Lancaster Canal's Lune Embankment re-opens after £1.5m repair project

Engineers said it was "quite a big job" after facing Storms Dennis and Ciara, followed by coronavirus restrictions.

By Nick Lakin
Friday, 22nd May 2020, 11:22 am

But the six month project is now complete, and The Canal & Rivers Trust say they are pleased that they can now re-open both the towpath and waterway.

A 240-metre section of the canal, close to Lansil Industrial Estate, had a history of minor leakage over a number of years.

Having been drained of water, the stretch has been relined with a man-made liner which is a modern take on the clay that would have been used to help keep the canal watertight 200 years ago when the canal and adjacent Lune Aqueduct were first built.

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The Lune Embankment on Lancaster Canal.

Other works included 50 metres of new piling to replace a corroded section and fenders to protect the new canal lining from accidental damage by boats.

Built by canal engineer John Rennie between 1794 and 1797, the Lune Aqueduct is architecturally one of the finest aqueducts in England, carrying the Lancaster Canal over the River Lune on five semi-circular stone arches each of 70ft span.

Graham Ramsden, project manager at Canal & River Trust, said: “The Lancaster Canal is one of the North West’s most popular canals used by thousands of boaters who visit each year. It’s a valuable resource for the local community who use it every day as an amazing place to go for a walk, cycle or simply to get away from it all and get close to nature.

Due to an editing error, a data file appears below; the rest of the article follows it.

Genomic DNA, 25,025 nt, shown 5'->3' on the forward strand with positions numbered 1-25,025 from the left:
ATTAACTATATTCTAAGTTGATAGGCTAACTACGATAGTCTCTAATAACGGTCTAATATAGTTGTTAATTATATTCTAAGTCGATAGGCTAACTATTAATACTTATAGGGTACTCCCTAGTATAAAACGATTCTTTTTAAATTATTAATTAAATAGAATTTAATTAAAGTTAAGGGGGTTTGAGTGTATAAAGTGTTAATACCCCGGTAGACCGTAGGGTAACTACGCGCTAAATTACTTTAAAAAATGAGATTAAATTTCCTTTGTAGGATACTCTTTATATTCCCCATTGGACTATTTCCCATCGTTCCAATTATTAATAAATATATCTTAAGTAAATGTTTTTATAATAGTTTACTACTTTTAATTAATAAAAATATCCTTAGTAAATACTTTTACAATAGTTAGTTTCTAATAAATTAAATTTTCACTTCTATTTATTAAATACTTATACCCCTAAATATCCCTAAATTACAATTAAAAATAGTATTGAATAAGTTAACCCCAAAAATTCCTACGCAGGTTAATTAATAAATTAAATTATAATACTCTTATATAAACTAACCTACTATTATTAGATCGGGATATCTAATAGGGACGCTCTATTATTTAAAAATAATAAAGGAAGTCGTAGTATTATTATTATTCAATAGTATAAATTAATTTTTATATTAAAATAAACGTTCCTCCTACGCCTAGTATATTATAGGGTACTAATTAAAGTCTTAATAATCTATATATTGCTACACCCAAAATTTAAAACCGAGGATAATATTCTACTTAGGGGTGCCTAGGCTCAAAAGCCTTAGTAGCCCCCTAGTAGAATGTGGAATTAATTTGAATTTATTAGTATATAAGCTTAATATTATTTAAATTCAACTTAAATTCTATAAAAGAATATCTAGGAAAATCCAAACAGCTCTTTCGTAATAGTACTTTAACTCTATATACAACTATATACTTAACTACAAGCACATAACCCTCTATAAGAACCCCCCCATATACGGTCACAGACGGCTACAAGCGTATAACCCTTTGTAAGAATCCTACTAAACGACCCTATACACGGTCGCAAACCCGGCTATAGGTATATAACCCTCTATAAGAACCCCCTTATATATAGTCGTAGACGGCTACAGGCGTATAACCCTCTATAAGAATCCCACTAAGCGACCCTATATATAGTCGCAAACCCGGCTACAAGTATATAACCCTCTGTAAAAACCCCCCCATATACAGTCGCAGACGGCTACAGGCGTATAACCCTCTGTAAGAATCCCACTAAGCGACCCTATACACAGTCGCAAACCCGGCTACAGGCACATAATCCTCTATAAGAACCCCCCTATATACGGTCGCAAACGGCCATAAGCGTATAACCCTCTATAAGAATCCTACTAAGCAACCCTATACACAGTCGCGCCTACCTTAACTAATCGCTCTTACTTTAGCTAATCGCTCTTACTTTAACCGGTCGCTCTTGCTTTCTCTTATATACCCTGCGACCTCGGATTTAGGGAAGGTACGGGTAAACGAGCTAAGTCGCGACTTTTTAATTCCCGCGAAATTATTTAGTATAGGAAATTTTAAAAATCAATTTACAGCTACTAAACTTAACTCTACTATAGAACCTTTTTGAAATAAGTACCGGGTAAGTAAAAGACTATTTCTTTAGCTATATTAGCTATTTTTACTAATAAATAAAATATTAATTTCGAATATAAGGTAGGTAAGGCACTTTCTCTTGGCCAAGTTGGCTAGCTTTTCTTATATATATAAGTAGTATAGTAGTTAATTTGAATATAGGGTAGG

“This has been quite a big job as we faced a number of issues including storms Dennis and Ciara earlier in the year, which flooded the working area, and more recently Covid-19 restrictions.

The work in progress.

"The towpath along the aqueduct and canal are popular walks and we’re pleased that we can re-open the towpath and canal to the local community, but we are asking people to please still obey Government guidance on social distancing keeping away from other people and moored boats.”

Known as the ‘black and white’ canal, the Lancaster Canal originally connected Kendal to Preston and was built to transport coal barges north from Lancashire's coalfields and limestone south from Cumbria. It is one of the country’s few coastal canals. Built along the natural lie of the land it offers 41 miles of lock free cruising - the longest lock-free stretch in the country.

For more on the work of the Canal & River Trust and to find out how you can volunteer and donate to support their work visit www.canalrivertrust.org.uk